Charlotte Perriand and Her Mountain Shelters

In 1937, Charlotte Perriand began experimenting with the concept of “prefabricated mountain shelter” as housing for the enjoyment of free time, coinciding with her leave from the Atelier Rue de Sèvres. Previously, she had successfully participated in the Weekend House competitions organized by the magazine L’Architecture d’Aujourd’hui between 1934 and 1935. However, in the wake of the Paid Vacation Law (1936), and taking advantage of her freedom from the Corbuserian monastery, she began investigating movable architecture, which design began with the body.

The magazine L’Architecture d’Aujourd’hui published in 1938 the Bivouac Refuge (1937), designed by Charlotte Perriand in collaboration with the engineer André Tournon, together with an article entitled “Petite Maisons de Week-end”1. The spatial, technical, and material innovation of the Bivouac Refuge –which goal was to confer bodily pleasure on the individual–, together with its lightness and ease of movement, made it the first prototype of a new spatial paradigm. That refuge – halfway between house and furniture – evidenced the beginning of a subtle revolution led by Perriand, which experimental implications would reach the urban scale.

Petite is an architecture conceived as a chair is conceived—with the same attention to detail, material and technical precision, visual and physical continuity, and spatial ingenuity—which favors the comfort and freedom of the individual.2

Marta Rodriguez

Perriand and Tournon designed a tubular metal frame structure, a corrosion-resistant aluminum alloy developed by the aeronautical industry, with insulated facade panels finished in aluminum.3 The design in turn provided sufficient thermal insulation to be able to adapt to any type of climate.4

The Bivouac Refuge was shown at the 1937 Paris International Exhibition as an inexpensive and lightweight furniture architecture for the vacations of a family of six. A slight structure lifted it from the ground with delicacy and vigor. The elegance of the aluminum, as well as the voluptuous detail parallel to the access door, together with the image of Perriand promoting the project, evidenced the pleasant dimension of a shelter intended for leisure, that could be transported in the back of a vehicle.

Refugio Tonneau, Charlotte Perriand y Pierre Jean- neret, 1938.

Refugio Tonneau, Charlotte Perriand y Pierre Jeanneret, 1938.

While Gray’s prototypes fit the concept of “the smallest habitable cell,” Perriand’s experimental proposals were conceived to be inhabited by a group of people in a precise space, which ingenuity included their bodily enjoyment. In short, Perriand transformed the idea of shelter for necessity into a refuge destined for the delight of a group of people. Designed with meticulous selection and control –by its energetic, spatial, and material precision–, Petite Architecture was conceived for the comfort and freedom of the urban nomad.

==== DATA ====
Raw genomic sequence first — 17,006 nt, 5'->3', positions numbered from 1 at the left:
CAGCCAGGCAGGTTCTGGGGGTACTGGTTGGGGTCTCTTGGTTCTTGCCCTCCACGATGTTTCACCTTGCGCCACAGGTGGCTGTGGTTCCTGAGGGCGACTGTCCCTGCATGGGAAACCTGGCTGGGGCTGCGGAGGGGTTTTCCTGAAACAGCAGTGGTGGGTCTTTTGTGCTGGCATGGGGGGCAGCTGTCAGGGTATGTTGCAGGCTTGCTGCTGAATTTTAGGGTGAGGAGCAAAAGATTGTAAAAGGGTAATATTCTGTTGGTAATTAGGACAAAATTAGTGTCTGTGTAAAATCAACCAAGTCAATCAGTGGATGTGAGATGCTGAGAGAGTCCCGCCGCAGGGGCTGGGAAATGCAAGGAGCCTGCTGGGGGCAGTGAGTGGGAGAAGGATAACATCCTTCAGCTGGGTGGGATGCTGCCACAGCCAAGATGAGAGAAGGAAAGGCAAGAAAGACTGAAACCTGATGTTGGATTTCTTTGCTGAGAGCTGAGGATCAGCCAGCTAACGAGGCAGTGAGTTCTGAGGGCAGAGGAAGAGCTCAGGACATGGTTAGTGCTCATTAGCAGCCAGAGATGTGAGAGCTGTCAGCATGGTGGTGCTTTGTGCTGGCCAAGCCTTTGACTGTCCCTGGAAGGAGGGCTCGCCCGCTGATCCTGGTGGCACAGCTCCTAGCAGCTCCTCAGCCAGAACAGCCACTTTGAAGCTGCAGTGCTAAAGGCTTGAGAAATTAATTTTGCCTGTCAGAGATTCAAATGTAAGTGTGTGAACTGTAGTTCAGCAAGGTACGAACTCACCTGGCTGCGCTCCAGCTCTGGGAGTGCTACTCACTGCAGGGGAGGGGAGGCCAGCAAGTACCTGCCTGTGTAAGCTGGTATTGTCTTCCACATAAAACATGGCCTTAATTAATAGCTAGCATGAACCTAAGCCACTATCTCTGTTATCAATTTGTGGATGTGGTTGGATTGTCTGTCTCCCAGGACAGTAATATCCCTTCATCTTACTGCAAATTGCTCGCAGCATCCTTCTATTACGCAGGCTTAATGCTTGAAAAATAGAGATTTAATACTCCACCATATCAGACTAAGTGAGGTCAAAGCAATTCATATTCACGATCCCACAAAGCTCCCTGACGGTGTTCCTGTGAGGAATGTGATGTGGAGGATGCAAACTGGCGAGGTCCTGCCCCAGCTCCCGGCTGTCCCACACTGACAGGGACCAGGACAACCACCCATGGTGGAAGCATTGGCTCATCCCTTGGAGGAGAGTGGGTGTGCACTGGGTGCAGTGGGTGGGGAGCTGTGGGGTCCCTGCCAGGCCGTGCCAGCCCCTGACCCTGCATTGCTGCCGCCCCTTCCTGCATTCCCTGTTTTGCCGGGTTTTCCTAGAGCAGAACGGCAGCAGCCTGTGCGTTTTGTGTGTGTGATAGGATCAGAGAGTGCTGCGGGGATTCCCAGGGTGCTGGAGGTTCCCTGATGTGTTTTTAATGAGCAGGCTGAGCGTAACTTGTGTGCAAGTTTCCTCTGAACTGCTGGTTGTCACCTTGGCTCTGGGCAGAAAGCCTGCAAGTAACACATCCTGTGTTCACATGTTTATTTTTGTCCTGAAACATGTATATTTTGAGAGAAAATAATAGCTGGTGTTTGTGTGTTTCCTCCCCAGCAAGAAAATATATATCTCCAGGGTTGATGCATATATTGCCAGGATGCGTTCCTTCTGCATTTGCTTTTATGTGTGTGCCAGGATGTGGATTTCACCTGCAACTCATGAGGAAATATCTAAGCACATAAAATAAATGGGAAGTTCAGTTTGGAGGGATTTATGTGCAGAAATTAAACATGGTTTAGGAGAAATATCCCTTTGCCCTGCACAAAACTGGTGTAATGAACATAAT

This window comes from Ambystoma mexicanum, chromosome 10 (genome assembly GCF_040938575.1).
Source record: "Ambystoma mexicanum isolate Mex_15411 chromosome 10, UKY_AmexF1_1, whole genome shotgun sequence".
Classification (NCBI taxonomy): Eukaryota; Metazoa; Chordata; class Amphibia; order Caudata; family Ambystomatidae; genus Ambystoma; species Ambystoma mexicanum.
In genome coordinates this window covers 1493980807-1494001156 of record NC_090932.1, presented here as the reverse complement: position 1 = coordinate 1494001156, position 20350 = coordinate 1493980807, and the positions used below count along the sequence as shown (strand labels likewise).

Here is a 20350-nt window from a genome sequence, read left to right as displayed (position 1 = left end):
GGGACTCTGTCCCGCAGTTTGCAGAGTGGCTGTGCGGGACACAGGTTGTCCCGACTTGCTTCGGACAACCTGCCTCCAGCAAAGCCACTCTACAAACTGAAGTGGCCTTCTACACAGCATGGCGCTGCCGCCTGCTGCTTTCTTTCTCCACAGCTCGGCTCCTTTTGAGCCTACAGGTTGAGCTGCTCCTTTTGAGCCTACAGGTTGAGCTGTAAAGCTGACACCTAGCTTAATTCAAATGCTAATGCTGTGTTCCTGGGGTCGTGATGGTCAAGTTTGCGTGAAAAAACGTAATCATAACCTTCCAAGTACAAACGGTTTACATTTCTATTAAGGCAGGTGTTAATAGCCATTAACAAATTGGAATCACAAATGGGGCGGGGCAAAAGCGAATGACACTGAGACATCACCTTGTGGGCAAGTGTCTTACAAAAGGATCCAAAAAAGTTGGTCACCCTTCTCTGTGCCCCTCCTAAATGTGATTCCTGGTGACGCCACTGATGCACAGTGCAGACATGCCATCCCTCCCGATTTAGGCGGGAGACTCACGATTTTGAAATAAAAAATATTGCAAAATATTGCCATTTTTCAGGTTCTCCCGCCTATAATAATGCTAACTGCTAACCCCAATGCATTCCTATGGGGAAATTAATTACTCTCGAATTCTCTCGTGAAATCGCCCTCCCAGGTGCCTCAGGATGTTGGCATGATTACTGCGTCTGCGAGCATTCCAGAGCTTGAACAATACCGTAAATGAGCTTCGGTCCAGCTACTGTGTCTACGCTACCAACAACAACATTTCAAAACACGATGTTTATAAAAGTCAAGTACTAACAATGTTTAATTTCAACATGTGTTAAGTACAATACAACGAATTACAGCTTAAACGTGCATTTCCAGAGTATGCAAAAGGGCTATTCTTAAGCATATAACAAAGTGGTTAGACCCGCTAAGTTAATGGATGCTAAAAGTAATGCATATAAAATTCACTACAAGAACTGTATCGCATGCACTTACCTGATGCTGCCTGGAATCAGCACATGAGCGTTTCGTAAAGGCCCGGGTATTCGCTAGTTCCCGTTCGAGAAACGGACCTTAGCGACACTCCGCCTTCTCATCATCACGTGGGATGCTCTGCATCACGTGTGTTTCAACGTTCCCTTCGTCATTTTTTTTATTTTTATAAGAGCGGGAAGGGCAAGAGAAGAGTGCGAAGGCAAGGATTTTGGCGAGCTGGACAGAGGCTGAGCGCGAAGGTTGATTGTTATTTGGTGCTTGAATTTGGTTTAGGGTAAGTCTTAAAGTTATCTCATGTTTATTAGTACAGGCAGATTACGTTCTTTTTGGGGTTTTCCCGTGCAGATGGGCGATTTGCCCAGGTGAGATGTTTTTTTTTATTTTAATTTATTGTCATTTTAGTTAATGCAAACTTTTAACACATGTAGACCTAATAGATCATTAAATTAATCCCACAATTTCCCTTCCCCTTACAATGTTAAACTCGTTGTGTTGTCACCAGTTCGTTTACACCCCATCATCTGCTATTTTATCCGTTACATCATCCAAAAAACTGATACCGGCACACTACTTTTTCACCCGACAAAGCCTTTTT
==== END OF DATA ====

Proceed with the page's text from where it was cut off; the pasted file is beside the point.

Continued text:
In the same period, Perriand and Jeanneret designed three versions —intended for a different number of people— of an unbuilt shelter, the Refuge Tonneau, also known as Refuge Barrel (1938). Prefabricated aluminum elements were assembled in a short time to build a piece of lightweight “habitable furniture.” They studied thermal and ventilation conditions, wind resistance, and the durability of materials. In addition, they designed adaptable furniture that began with the human body and its comfort.

The Refuge Barrel was first and foremost a jewel that perched elegantly on the snow with the help of a slender structure. The spatial, material, and technical precision, as well as the inspiration of bodily character, evidenced its Petite condition. Perriand again used her own image in photomontages that showed her in ski clothes, embraced by the sensual cut of the shelter door.

Furniture and architecture were one and the same in those demountable prototypes conceived by Perriand. In other words, Perriand’s shelters were furniture that had increased in scale to make them habitable, i.e. Petite Architecture. In turn, its internal components were slid, folded, stacked, or juxtaposed: the tables were used as seats, and the backrests were turned and became beds. Everything was transformable as an essential condition of that movable architecture for a nomad type of life.


1 The demountable shelter was called Refuge Léger D’Altitude. The article mentioned Charlotte Perriand as the architect of the project and A. Tournon as an engineer. “Petites Maisons de Week-end”, in A. Hermant, “Habitations 1937”, L’Architecture d’Aujourd’hui 9 no. I (1938): 65.
2 Marta Rodríguez Fernández, “Petite Architecture: Charlotte Perriand and Kazuyo Sejima” (PechaKucha talk in the conference Feminism and Architecture: Women, Architecture, and Academia at Parsons School of Design, New York, April 3rd, 2015).
3 A special feature of the aluminum industry after its beginnings in the nineteenth century was that it quickly became an oligopoly, both in France and abroad. At the same time, the work of Aluminum Français and its subsidiary Studal is essential to understanding the conditions for the development of light prefabrication in France. It was in a way the testing ground for a possible alliance between architects and industrialists.
4 “Petites Maisons de Week-end”, in Hermant, “Habitations 1937”, 65.

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